So I guess I should leave. The main thing stopping me, other than laziness and inertia, is not really being sure what to go for next. It could be fun to do a more intrinsically challenging and enjoyable job, but then it might eat my brain and I wouldn’t get enough outside time to think. Or I could look for another dull job that gives me free time. These are quite hard to find, because ‘we’re really boring but don’t work you too hard’ isn’t something that employers directly signal, and if you mess up you end up with a dull job that doesn’t give you free time.

Or I could do… something else. This is where the call for perturbations comes in! I’m fairly open to doing something a bit weird for a while, but for some reason every time I think about this my brain just outputs these same two tired options with the same list of pros and cons. It would be nice to nudge it towards being more expansive and optimistic.

Solstice of Foundations

Some disconnected thoughts from the school: 

  • I’m starting to ‘get my ear in’ for quantum foundations. As in, I’m getting a general sense of the different topics people work on, the main results, etc. It reminds me a lot of going to a neutron star summer school in my second year of PhD and realising how much sense it made compared to the one the previous year, where I had no idea what was going on and spent most of the lectures writing key words and phrases in the margin to google afterwards. Still very much not an insider’s understanding, but I think I would mostly know where to start looking for information at least.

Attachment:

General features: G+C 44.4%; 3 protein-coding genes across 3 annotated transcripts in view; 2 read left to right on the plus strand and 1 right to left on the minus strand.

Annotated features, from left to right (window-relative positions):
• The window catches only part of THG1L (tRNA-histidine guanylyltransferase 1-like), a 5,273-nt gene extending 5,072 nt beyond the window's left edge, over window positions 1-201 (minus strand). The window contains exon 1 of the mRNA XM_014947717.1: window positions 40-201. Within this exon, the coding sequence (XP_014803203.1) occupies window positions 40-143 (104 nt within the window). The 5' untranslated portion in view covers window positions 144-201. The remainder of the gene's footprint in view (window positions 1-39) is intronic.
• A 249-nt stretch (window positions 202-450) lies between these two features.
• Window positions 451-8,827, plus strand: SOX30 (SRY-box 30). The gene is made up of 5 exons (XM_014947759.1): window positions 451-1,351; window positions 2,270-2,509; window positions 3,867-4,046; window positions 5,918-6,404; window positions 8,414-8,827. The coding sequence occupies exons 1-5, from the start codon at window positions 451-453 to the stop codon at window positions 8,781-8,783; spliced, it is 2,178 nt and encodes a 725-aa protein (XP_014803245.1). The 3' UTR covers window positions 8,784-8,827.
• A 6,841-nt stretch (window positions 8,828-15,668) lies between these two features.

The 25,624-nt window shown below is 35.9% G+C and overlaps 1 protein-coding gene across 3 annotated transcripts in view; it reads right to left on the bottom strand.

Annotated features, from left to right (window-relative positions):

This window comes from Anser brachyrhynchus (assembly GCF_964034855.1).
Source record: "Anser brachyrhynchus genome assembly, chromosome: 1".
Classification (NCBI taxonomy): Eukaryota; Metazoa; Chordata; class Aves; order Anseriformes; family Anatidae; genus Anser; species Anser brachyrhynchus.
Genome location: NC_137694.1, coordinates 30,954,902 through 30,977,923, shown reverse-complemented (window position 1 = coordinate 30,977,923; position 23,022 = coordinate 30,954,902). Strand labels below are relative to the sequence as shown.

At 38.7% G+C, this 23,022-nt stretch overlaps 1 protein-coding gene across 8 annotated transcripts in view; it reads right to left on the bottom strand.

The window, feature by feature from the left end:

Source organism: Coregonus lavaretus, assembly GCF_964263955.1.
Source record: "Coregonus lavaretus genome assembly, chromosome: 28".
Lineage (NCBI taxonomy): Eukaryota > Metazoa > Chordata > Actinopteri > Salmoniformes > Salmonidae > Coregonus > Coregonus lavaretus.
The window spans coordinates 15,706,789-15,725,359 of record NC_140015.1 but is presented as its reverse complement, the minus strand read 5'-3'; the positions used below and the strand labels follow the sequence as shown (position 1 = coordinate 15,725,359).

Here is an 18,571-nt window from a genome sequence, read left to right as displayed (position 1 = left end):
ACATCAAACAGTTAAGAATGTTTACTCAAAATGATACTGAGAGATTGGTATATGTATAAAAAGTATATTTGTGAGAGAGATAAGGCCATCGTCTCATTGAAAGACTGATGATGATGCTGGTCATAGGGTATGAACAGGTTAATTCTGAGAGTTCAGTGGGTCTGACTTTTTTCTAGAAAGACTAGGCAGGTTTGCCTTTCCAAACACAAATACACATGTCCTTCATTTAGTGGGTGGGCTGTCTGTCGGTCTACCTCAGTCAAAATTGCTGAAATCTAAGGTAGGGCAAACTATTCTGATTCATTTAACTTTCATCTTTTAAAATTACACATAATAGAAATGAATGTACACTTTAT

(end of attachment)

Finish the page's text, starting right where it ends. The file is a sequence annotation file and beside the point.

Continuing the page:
• This is sped up somewhat by the field being a bit more accessible to outsiders in terms of content. Neutron stars are a big mess, and almost anything in physics could potentially be relevant to them (all four fundamental forces, plus lots of condensed matter and fluid dynamics stuff). Quantum foundations has a relatively small core of problems (e.g. noncontextuality and nonlocality results come up over and over) and mathematical techniques (lots and lots of ways to think about linear algebra, mostly). Instead, most of the difficulty is in the core problems of the field being complete conceptual and philosophical brainfucks.
  • It was very well organised. Everything unobtrusively just worked, which must have taken a lot of effort.
  • I’d forgotten how combative physicists normally are. This wasn’t helped by the summer school skewing very young, and there being a lot of master’s/early PhD students who were in that defensive phase of trying to show how clever they are. Also they’d invited a couple of big names who seemed to have been having the same arguments for the last forty years, who reinforced that atmosphere. It wasn’t that bad by physics standards, but I wasn’t quite expecting it in a field like quantum foundations where the conceptual foundations are still in flux. (Then again, they’ve been in flux for ninety years, so maybe I should have expected lots of ossified arguments.) The only workshops I’ve gone to recently are the BRCP-organised ones, with a much more relaxed and collaborative style, where people are generally open about not understanding things or happy to work together to articulate a vague understanding. 
  • Not everyone was like that, though. I mostly spent the week hanging around with a group of people who were good at mucking around and finding silly ways of amusing ourselves. Talking nonsense, coming up with horrible puns, watching river vortices, reading out of a very boring book on radon we found being given away for free. This is one of my favourite personality traits.